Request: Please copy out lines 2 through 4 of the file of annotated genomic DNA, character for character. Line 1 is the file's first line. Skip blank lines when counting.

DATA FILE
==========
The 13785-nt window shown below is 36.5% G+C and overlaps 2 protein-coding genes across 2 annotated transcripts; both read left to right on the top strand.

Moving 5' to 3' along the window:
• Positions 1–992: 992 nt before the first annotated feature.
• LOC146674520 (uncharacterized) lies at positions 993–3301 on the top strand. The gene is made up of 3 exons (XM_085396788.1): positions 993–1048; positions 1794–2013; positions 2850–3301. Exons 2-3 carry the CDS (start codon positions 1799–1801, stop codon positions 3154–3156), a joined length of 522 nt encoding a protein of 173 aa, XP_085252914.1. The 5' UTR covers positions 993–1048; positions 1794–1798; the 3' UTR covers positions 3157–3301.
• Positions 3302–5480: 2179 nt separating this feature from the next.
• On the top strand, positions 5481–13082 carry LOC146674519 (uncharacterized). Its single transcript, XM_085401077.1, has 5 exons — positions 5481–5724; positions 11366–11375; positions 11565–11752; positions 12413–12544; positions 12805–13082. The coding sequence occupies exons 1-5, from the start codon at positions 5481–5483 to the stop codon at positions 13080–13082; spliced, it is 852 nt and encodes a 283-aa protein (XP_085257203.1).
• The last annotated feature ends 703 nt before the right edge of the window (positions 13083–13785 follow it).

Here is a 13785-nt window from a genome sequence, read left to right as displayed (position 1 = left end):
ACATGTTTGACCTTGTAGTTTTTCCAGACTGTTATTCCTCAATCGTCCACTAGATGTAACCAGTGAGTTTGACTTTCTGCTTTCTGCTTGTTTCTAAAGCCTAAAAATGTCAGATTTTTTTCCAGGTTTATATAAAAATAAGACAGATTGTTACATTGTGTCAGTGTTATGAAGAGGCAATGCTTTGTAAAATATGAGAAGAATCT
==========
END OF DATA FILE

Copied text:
Moving 5' to 3' along the window:
• Positions 1–992: 992 nt before the first annotated feature.
• LOC146674520 (uncharacterized) lies at positions 993–3301 on the top strand. The gene is made up of 3 exons (XM_085396788.1): positions 993–1048; positions 1794–2013; positions 2850–3301. Exons 2-3 carry the CDS (start codon positions 1799–1801, stop codon positions 3154–3156), a joined length of 522 nt encoding a protein of 173 aa, XP_085252914.1. The 5' UTR covers positions 993–1048; positions 1794–1798; the 3' UTR covers positions 3157–3301.